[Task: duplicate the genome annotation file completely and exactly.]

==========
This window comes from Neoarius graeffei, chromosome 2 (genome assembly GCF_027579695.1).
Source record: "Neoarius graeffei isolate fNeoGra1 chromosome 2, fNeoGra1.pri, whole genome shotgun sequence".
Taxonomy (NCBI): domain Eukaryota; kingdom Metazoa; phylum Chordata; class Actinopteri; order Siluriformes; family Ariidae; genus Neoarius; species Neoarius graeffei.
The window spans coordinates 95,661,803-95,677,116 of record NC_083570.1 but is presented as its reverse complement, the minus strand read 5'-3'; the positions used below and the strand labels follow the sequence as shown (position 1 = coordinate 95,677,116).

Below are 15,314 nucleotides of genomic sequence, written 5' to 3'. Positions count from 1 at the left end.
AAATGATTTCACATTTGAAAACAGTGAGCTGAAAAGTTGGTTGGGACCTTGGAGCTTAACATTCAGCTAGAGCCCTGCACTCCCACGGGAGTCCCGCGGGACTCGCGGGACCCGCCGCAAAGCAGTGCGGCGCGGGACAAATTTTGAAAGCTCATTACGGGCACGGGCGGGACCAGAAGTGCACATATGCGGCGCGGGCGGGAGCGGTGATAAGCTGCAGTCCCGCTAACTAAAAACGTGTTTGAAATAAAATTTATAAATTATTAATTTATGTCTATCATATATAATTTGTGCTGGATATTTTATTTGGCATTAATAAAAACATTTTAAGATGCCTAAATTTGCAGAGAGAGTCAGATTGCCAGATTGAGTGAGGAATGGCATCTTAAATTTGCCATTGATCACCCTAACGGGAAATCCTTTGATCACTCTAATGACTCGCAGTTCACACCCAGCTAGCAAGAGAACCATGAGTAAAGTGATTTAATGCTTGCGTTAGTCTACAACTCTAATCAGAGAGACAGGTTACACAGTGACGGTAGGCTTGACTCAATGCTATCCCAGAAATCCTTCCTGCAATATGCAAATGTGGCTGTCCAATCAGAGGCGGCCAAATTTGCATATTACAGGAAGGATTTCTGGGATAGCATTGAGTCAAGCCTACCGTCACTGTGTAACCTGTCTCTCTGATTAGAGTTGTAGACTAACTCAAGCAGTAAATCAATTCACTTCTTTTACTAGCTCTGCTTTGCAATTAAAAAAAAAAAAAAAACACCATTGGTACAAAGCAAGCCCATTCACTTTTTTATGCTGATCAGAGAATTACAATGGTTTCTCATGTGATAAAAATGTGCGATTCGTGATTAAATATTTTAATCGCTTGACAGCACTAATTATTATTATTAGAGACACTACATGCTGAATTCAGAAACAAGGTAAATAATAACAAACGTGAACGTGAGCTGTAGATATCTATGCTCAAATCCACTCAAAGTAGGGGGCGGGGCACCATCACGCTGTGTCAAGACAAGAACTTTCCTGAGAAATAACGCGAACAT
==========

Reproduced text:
This window comes from Neoarius graeffei, chromosome 2 (genome assembly GCF_027579695.1).
Source record: "Neoarius graeffei isolate fNeoGra1 chromosome 2, fNeoGra1.pri, whole genome shotgun sequence".
Taxonomy (NCBI): domain Eukaryota; kingdom Metazoa; phylum Chordata; class Actinopteri; order Siluriformes; family Ariidae; genus Neoarius; species Neoarius graeffei.
The window spans coordinates 95,661,803-95,677,116 of record NC_083570.1 but is presented as its reverse complement, the minus strand read 5'-3'; the positions used below and the strand labels follow the sequence as shown (position 1 = coordinate 95,677,116).

Below are 15,314 nucleotides of genomic sequence, written 5' to 3'. Positions count from 1 at the left end.
AAATGATTTCACATTTGAAAACAGTGAGCTGAAAAGTTGGTTGGGACCTTGGAGCTTAACATTCAGCTAGAGCCCTGCACTCCCACGGGAGTCCCGCGGGACTCGCGGGACCCGCCGCAAAGCAGTGCGGCGCGGGACAAATTTTGAAAGCTCATTACGGGCACGGGCGGGACCAGAAGTGCACATATGCGGCGCGGGCGGGAGCGGTGATAAGCTGCAGTCCCGCTAACTAAAAACGTGTTTGAAATAAAATTTATAAATTATTAATTTATGTCTATCATATATAATTTGTGCTGGATATTTTATTTGGCATTAATAAAAACATTTTAAGATGCCTAAATTTGCAGAGAGAGTCAGATTGCCAGATTGAGTGAGGAATGGCATCTTAAATTTGCCATTGATCACCCTAACGGGAAATCCTTTGATCACTCTAATGACTCGCAGTTCACACCCAGCTAGCAAGAGAACCATGAGTAAAGTGATTTAATGCTTGCGTTAGTCTACAACTCTAATCAGAGAGACAGGTTACACAGTGACGGTAGGCTTGACTCAATGCTATCCCAGAAATCCTTCCTGCAATATGCAAATGTGGCTGTCCAATCAGAGGCGGCCAAATTTGCATATTACAGGAAGGATTTCTGGGATAGCATTGAGTCAAGCCTACCGTCACTGTGTAACCTGTCTCTCTGATTAGAGTTGTAGACTAACTCAAGCAGTAAATCAATTCACTTCTTTTACTAGCTCTGCTTTGCAATTAAAAAAAAAAAAAAAACACCATTGGTACAAAGCAAGCCCATTCACTTTTTTATGCTGATCAGAGAATTACAATGGTTTCTCATGTGATAAAAATGTGCGATTCGTGATTAAATATTTTAATCGCTTGACAGCACTAATTATTATTATTAGAGACACTACATGCTGAATTCAGAAACAAGGTAAATAATAACAAACGTGAACGTGAGCTGTAGATATCTATGCTCAAATCCACTCAAAGTAGGGGGCGGGGCACCATCACGCTGTGTCAAGACAAGAACTTTCCTGAGAAATAACGCGAACAT